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Change Of Seasons

The final books in Lisa T. Bergren’s Remnants trilogy, Season of Fire and Season of Glory, veer sharply from adventure to allegory.

Change Of Seasons

BOOK REPORT for Season of Fire and Season of Glory (The Remnants #2 and #3) by Lisa T. Bergren

Cover Story: J.J. Abrams Big Face
BFF Charm: Meh, Nay x 2
Swoonworthy Scale: 3
Talky Talk: Apocalypse Future
Factor: Faith
Bonus Factor: Angels
Anti-Bonus Factor: Love Triangle
Relationship Status: Two Roads Diverged

Danger, Will Robinson! Season of Fire and Season of Glory are the second and third books in the Remnants trilogy. If you have not read the first book—Season of Wonder—turn away now. Do not pass go, do not collect $200. If you have read the first book, however, feel free to continue below. I will refrain from major spoilers in my review, but there might be hints at plot points and details about the story.

Cover Story: J.J. Abrams Big Face

I applaud the cover designer with sticking with this theme throughout the series, much like J.J. sticks with lens flare. I’m also glad to see that the actual titles of the books (rather than the series name) gets top billing on these covers.

The Deal:

Andriana and Ronan have traveled far to find their fellow Ailiths—or people with special High Gifts (i.e. superhuman abilities) and their protectors, all of whom were prophesied to be the saviors of their world. But saving the world is never easy, particularly when you’re up against adversaries like Keallach, the emperor of Pacifica (who also has a High Gift) and his most trusted advisor, the evil Sethos.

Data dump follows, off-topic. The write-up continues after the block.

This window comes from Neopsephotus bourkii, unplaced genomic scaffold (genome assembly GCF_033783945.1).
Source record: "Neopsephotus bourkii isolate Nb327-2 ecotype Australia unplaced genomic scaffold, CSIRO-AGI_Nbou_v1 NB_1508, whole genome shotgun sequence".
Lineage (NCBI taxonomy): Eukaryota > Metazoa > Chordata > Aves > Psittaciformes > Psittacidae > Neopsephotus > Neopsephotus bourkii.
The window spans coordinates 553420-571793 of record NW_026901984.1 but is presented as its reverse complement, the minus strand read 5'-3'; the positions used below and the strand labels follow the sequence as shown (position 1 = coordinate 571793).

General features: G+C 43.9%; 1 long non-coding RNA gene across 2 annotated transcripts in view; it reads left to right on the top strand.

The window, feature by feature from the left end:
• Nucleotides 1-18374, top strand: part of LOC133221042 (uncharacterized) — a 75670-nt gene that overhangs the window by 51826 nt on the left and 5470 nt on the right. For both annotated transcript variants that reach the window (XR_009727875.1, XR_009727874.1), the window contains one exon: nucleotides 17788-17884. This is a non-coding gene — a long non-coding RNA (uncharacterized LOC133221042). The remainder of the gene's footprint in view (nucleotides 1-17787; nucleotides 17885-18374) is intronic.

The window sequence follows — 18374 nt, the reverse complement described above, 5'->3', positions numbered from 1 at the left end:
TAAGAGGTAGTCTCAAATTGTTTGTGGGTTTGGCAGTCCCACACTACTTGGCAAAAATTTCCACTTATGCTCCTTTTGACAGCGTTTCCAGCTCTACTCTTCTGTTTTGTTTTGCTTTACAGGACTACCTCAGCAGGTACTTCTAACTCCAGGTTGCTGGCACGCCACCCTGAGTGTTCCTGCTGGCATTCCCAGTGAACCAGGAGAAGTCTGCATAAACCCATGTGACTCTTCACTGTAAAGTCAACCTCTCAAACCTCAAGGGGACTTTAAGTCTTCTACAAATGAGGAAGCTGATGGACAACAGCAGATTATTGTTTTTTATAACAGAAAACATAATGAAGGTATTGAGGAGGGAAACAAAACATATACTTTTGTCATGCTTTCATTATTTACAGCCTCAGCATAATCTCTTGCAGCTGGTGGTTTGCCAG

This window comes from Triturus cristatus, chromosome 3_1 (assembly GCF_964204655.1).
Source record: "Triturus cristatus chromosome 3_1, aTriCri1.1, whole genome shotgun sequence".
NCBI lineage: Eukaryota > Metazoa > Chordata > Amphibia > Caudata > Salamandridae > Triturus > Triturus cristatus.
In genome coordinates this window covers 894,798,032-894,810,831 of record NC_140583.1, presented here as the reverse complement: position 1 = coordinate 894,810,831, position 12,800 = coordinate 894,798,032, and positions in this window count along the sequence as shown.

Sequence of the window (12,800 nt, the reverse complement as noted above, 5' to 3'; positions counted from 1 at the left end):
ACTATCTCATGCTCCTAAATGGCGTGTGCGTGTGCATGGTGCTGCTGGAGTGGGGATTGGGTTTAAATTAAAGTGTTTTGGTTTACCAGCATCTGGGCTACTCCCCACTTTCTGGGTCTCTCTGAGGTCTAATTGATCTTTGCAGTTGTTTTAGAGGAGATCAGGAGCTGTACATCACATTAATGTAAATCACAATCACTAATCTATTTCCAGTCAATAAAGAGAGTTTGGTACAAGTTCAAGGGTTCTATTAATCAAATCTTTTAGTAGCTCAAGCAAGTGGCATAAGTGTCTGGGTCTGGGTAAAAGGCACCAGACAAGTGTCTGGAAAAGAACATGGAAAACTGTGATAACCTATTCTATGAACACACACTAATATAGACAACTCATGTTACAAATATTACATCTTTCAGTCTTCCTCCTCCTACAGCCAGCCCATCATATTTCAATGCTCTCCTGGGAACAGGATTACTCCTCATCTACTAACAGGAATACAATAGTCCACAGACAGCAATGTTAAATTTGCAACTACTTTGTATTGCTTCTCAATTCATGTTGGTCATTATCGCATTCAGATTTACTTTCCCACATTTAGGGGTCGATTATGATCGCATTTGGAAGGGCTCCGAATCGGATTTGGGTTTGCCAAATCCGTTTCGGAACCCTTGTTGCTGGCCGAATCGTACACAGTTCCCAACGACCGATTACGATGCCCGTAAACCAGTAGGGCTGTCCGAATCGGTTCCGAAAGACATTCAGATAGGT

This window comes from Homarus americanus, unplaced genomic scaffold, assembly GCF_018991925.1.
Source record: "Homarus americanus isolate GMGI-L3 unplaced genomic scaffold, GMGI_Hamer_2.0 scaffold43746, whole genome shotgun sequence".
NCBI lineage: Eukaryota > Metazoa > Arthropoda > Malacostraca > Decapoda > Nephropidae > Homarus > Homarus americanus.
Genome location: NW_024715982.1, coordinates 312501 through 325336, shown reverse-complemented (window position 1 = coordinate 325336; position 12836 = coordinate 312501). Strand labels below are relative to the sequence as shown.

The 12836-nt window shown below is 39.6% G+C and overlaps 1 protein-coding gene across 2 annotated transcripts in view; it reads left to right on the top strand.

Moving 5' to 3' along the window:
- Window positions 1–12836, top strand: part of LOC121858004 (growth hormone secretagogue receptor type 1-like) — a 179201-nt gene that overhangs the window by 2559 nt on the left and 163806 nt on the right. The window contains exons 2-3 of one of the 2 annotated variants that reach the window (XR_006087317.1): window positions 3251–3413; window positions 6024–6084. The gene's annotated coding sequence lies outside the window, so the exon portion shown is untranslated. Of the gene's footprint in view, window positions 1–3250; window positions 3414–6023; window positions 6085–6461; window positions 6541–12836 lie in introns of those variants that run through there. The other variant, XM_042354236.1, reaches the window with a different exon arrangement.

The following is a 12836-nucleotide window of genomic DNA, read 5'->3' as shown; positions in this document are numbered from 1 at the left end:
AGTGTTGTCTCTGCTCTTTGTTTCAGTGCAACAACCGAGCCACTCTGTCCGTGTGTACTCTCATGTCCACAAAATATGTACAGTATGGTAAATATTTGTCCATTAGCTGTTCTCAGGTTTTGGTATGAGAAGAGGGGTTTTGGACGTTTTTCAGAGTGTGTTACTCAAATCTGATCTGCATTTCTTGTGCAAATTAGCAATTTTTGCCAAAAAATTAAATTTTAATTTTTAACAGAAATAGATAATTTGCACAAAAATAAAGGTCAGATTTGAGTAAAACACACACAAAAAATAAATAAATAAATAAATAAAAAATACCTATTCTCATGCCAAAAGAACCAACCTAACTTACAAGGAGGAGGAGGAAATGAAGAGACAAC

BFF Charm: Meh, Nay x 2

I really liked Andriana in Season of Wonder. Sadly, the first book was the high point in our relationship. Over the course of the latter ⅔ of the series, she lost some of that sparkle and spunk that made me like her so much. I can understand that she had a lot on her plate, what with doing battle with the forces of evil and trying to bring the people of her world out of the darkness (and dealing with a jealous and overbearing boyfriend), but I missed the girl I liked so much in the first book.

As hard as I tried to like Ronan, it seemed like the minute something made me start to like him, his jealousies and insecurities would rear their ugly head. He’s definitely someone I’d like to have fighting on my side in the battle of good v. evil, but not someone I’d ever want to date, nor have a good friend of mine date.

And Keallach, well … guy’s got some serious issues. I wasn’t ever sure what his exact game was, even when reading from his POV. He’s spent too many years under the thumb of the evil Sethos, and regresses too easily, to make me truly believe that he wants to be better (regardless of how the plot resolves).

Swoonworthy Scale: 3

Andriana and Ronan not only have to deal with the repercussions of having more than brother/sister feelings and not “being allowed” to have such feelings, but also a love triangle that makes all parties involved look pretty shady. There are moments of sweetness, but, for me, they were often overshadowed by the characters’ personality faults.